1. physical contact and advances; or

2. a demand or request for a sexual favour; or

3. making sexually coloured remarks; or

4. showing pornography; or

5. any other unwelcome physical, verbal or non-verbal conduct of sexual nature;

In a virtual world, there may not be instances of physical contact and advances, however the rest of them continue to be possible even in the present work from home situation. What would then amount to sexual harassment in a virtual world as you put it, within the ambit of the existing law. Asking or insisting on women colleagues coming on video calls late night. Recording any official video calls with a female colleague and saving it on their phones etc could be instances of sexual harassment in the virtual world.

Why Virtual Sexual Harassment Occurs

While physical and verbal sexual harassment often stem from the harasse's desire to control or intimidate the person, online sexual harassment can have other intentions. Posting explicit photos or sexual information (whether true or not) is often meant to shame the victim. Some harassers may personally know the victim, have been turned down in person and are now retaliating online. However, virtual sexual harassment can spiral out of control.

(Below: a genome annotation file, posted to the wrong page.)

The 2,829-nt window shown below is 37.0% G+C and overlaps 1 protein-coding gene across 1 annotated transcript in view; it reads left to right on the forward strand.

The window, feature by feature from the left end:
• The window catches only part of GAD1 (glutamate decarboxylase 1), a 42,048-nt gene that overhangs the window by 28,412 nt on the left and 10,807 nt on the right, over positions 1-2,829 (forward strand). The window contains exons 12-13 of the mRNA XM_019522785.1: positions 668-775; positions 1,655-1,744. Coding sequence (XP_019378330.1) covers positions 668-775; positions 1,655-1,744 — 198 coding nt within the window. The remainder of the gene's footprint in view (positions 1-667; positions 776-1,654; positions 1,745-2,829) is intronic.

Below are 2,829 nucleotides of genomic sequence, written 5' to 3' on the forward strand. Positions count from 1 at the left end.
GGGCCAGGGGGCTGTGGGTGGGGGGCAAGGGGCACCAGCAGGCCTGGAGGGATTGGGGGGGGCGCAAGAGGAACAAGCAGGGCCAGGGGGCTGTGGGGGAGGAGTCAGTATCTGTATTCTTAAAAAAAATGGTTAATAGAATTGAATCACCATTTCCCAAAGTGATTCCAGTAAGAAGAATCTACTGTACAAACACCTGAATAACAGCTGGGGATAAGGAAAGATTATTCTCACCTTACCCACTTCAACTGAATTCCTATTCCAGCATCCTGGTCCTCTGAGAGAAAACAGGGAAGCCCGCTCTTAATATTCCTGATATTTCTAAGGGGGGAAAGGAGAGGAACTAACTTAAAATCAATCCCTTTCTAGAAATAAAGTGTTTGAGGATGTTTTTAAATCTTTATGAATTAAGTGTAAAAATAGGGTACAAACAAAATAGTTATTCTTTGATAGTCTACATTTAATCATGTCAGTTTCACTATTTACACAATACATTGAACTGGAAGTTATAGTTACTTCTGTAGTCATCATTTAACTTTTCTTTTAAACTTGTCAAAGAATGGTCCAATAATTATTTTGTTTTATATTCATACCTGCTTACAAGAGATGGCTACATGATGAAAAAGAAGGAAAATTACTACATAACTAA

What legal actions can be taken to fight against virtual sexual harassment?

Virtual sexual harassment can be harder to detect because it takes place online, not out in the open. However, there are ways to protect your employees from it.